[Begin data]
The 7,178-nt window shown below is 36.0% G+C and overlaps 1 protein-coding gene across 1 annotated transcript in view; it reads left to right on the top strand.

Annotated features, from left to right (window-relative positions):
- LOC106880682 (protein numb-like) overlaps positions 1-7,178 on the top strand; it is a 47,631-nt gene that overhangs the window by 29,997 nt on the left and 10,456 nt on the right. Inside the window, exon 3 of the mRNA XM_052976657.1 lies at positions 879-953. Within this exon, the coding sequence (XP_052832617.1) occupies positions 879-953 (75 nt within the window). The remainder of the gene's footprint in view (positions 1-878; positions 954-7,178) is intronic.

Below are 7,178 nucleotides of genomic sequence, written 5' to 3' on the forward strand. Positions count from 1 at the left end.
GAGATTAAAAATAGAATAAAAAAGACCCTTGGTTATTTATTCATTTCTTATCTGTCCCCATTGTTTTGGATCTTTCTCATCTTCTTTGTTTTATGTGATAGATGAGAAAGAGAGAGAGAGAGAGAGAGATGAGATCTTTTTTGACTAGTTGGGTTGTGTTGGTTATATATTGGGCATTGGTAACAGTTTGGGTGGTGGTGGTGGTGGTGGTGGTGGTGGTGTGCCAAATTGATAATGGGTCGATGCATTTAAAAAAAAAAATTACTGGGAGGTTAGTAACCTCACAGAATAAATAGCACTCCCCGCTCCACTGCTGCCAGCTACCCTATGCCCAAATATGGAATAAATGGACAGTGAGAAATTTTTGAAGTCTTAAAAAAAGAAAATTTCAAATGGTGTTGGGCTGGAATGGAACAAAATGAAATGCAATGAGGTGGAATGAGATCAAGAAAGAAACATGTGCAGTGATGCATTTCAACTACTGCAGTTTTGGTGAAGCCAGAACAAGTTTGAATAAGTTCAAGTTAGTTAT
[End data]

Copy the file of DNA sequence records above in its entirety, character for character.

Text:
The 7,178-nt window shown below is 36.0% G+C and overlaps 1 protein-coding gene across 1 annotated transcript in view; it reads left to right on the top strand.

Annotated features, from left to right (window-relative positions):
- LOC106880682 (protein numb-like) overlaps positions 1-7,178 on the top strand; it is a 47,631-nt gene that overhangs the window by 29,997 nt on the left and 10,456 nt on the right. Inside the window, exon 3 of the mRNA XM_052976657.1 lies at positions 879-953. Within this exon, the coding sequence (XP_052832617.1) occupies positions 879-953 (75 nt within the window). The remainder of the gene's footprint in view (positions 1-878; positions 954-7,178) is intronic.

Below are 7,178 nucleotides of genomic sequence, written 5' to 3' on the forward strand. Positions count from 1 at the left end.
GAGATTAAAAATAGAATAAAAAAGACCCTTGGTTATTTATTCATTTCTTATCTGTCCCCATTGTTTTGGATCTTTCTCATCTTCTTTGTTTTATGTGATAGATGAGAAAGAGAGAGAGAGAGAGAGAGATGAGATCTTTTTTGACTAGTTGGGTTGTGTTGGTTATATATTGGGCATTGGTAACAGTTTGGGTGGTGGTGGTGGTGGTGGTGGTGGTGGTGTGCCAAATTGATAATGGGTCGATGCATTTAAAAAAAAAAATTACTGGGAGGTTAGTAACCTCACAGAATAAATAGCACTCCCCGCTCCACTGCTGCCAGCTACCCTATGCCCAAATATGGAATAAATGGACAGTGAGAAATTTTTGAAGTCTTAAAAAAAGAAAATTTCAAATGGTGTTGGGCTGGAATGGAACAAAATGAAATGCAATGAGGTGGAATGAGATCAAGAAAGAAACATGTGCAGTGATGCATTTCAACTACTGCAGTTTTGGTGAAGCCAGAACAAGTTTGAATAAGTTCAAGTTAGTTAT